South’s choirs belt through pandemic with album release


Esther Lim, co-a&e editor

Tutti: a musical term that indicates all voices or instruments playing or singing together, translating to “all, or together” in Italian. While this term is common on the typical piece of sheet music, it takes on a different musical meaning this autumn for members of South’s choir program in the time of Covid-19. 

With coronavirus restrictions now preventing GBS musicians from performing live, the choir program has turned to recording an album titled How Can I Keep From Singing releasing on Nov. 13 featuring all choir ensembles in place of the annual fall concert. On this Friday afternoon, all choir members’ voices, though recorded separately, came together to fill listeners’ ears with their music. The album features tracks from curricular choir groups Glee Club, Premier Chorus, Bel Canto Chorale and Master Singers, as well as a piece each from South’s extracurricular choir groups: Chamber Singers, Nine, Scat That and Solace. Co-Choir Director Robert Shellard explained the intentions and goals behind the album.

“This is the first album-only release for the full choir program,” Shellard said. “The intention behind the project was to create something lasting and memorable for students and community members in [the annual Fall Concert’s] place. This way, our students and families get the chance to hear their hard work pay off as well as celebrate the hard work of other choirs and singers in the program.”

Though Choir President and senior Lev Sheinfeld believes that all artists, regardless of their medium, would prefer to be able to perform and rehearse in person, he shared that he is immensely proud of the choir program for its hard work.  

“I am glad and relieved that choir has survived and thrived through this and we have been able to pivot as a department,” Sheinfeld explained. “Mr. Toniolo and Mr. Shellard have done huge things to make this work. The students in choir have really stepped up.” 

Likewise, freshman Tennyson Nguyen expressed her pride not just towards herself, but her peers, for the completion of this project.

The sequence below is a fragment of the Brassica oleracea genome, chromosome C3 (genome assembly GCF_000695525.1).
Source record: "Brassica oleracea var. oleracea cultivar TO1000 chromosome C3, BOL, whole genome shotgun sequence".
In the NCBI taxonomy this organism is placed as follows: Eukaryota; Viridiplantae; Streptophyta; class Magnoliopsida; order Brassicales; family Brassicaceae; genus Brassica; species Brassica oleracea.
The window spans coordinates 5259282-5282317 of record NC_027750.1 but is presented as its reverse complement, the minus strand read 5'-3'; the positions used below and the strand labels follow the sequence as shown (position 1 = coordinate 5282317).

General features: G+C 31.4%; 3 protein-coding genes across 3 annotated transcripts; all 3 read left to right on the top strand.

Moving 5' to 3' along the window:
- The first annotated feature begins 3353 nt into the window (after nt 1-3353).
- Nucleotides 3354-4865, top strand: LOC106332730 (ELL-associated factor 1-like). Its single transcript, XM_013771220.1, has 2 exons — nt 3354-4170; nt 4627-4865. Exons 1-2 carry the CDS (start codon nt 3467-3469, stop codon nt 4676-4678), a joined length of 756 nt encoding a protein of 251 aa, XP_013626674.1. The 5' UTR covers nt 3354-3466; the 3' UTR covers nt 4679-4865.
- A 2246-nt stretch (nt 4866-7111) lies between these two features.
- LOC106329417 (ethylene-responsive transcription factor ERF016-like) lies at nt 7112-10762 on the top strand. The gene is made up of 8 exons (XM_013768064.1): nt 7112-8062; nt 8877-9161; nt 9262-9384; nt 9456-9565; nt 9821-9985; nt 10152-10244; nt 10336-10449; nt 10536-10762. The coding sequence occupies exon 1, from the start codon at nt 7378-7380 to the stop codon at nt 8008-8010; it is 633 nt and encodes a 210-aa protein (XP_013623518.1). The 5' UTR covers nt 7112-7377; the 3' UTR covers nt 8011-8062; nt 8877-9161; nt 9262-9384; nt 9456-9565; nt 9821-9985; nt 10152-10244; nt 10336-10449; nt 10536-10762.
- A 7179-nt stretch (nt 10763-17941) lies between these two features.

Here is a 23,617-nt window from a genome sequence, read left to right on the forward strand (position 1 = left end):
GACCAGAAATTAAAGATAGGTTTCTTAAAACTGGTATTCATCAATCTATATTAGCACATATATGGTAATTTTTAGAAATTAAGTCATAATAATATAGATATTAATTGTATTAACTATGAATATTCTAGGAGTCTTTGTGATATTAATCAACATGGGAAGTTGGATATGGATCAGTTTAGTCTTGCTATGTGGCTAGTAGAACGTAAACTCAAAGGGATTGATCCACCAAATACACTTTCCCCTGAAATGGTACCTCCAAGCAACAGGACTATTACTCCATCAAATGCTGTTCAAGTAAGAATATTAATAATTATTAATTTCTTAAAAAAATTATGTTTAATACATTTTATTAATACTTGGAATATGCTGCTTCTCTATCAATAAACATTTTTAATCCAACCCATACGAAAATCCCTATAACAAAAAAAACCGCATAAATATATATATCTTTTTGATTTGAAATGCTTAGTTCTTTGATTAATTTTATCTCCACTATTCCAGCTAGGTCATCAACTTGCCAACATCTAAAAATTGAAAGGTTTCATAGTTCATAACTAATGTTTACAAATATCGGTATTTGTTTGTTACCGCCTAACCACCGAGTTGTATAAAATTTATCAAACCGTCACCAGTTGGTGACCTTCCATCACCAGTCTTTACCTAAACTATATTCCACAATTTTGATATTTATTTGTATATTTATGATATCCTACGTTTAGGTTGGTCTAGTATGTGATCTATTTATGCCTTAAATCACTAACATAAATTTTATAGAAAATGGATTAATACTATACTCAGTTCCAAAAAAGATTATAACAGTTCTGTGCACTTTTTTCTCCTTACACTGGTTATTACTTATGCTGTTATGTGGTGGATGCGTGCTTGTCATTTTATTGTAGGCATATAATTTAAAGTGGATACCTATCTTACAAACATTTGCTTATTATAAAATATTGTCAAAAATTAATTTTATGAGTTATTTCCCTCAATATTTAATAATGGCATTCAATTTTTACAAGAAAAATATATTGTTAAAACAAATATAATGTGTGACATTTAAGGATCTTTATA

[Right now], you can’t really sing with other people,” Nguyen shared. “But when you record and you hear your peers’ voices [coming together] on top of each other, you just feel so proud of yourself and everyone else. It’s like, ‘Oh my god, we did this together!’”

Though Nguyen is new to the choir program at South, she felt that working on the album has helped her gain a connection with her fellow choir members. 

“You know that your voice is going with other people’s voices and you know that you worked with other people to make this happen and [that] I was a part of it too,” Nguyen said. “I feel that sense of community, like ‘oh yeah, we’re in this together.’”  

Completely changing the nature of a traditionally in-person activity such as choir brings its own challenges. In the solitude of the recording process, senior Katie Durow explained, mistakes often seem greater than they truly are.

“Since we are not recording in person, every single mistake seems amplified because you’re recording yourself and you’re not making smaller mistakes within the context of your section,” Durow said. “So, it takes a lot longer to record than to just perform it on stage.” 

Despite these challenges, Durow believes that the process has allowed her to become a more attentive and devoted musician. 

“Doing these recordings at home and doing it over and over and over again forces me to keep practicing and keep working to make it better,” Durow said. “I think that’s helped my work ethic a little. It’s still very nice to be able to feel connected through music even though we are at home and not at school.” 

Though this album may be their introduction to the choir program for newer choir members, for seniors like Sheinfeld who have spent much of their time singing, rehearsing and performing with peers in the Fine Arts Department since freshman year, the album holds a deeper meaning. 

“This is the beginning of the end [for seniors],” Sheinfeld shared. “The fall concert is not a particularly momentous occasion just because it’s the beginning of the year and we have tons of things following it. But I think for me as a senior, it signifies, the start of my ‘lasts’ in the choir department. It’s my last fall concert, then it’ll be my last Chamber Singers season, then my last V-Show, then my last musical.” 

With work on the album complete, Shellard believes the six hours that he and his colleague, Co-Choir Director Andrew Toniolo, put into all 12 tracks will pay off for everyone. 

“As we keep singing alone, it can get tough to find the spark and motivation that comes from in-person rehearsal,” Shellard said. “We hope that this album is a great reminder that their hard work and dedication to their craft as musicians does create beautiful and necessary music, now more than ever.” 

The fall choir album, titled How Can I Keep From Singing, is available for digital enjoyment on the GBS choir website: